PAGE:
A civil engineer is a person who practices civil engineering – the application of planning, designing, constructing, maintaining, and operating infrastructures while protecting the public and environmental health, as well as improving existing infrastructures that have been neglected.
Civil engineering is one of the oldest engineering disciplines because it deals with constructed environment including planning, designing, and overseeing construction and maintenance of building structures, and facilities, such as roads, railroads, airports, bridges, harbors, channels, dams, irrigation projects, pipelines, power plants, and water and sewage systems.
The term "civil engineer" was established by John Smeaton in 1750 to contrast engineers working on civil projects with the military engineers, who worked on armaments and defenses. Over time, various sub-disciplines of civil engineering have become recognized and much of military engineering has been absorbed by civil engineering. Other engineering practices became recognized as independent engineering disciplines, including chemical engineering, mechanical engineering, and electrical engineering.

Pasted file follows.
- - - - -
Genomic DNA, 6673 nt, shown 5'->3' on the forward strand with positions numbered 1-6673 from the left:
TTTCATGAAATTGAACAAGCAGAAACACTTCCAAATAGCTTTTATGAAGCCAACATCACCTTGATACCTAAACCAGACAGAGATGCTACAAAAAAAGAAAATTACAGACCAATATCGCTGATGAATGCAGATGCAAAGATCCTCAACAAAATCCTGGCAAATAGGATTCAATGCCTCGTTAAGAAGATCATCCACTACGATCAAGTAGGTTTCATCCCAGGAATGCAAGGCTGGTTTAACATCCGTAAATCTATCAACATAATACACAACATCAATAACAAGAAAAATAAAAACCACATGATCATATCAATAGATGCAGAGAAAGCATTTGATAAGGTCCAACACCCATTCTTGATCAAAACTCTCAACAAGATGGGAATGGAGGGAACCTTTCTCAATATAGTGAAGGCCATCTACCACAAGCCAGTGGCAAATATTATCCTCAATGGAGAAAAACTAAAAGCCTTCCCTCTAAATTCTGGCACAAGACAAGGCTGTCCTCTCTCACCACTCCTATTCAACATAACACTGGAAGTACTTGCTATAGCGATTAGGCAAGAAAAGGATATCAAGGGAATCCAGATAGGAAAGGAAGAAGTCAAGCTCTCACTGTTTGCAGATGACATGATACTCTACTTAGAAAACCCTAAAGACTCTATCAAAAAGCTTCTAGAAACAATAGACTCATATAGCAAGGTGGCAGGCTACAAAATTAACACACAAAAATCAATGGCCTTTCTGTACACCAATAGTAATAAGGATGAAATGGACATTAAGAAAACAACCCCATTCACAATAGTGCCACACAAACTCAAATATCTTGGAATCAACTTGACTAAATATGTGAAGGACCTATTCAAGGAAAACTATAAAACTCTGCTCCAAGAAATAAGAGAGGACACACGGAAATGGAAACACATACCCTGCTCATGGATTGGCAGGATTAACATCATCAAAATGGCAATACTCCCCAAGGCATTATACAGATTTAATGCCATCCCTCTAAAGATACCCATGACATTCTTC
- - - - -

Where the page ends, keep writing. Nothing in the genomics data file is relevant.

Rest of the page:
In some places, a civil engineer may perform land surveying; in others, surveying is limited to construction surveying, unless an additional qualification is obtained.
Founded in 1887, the CSCE (Canadian Society for Civil Engineering) represents members of the Canadian civil engineering profession. Official members of the CSCE must hold a bachelor's degree from an accredited civil engineering program. Most civil engineers join this organization to be updated of current news, projects, and methods (such as sustainability) related to civil engineering; as well as contribute their expertise and knowledge to other civil engineers and students obtaining their civil engineering degree. Local sections frequently host events such as seminars, tours, and courses.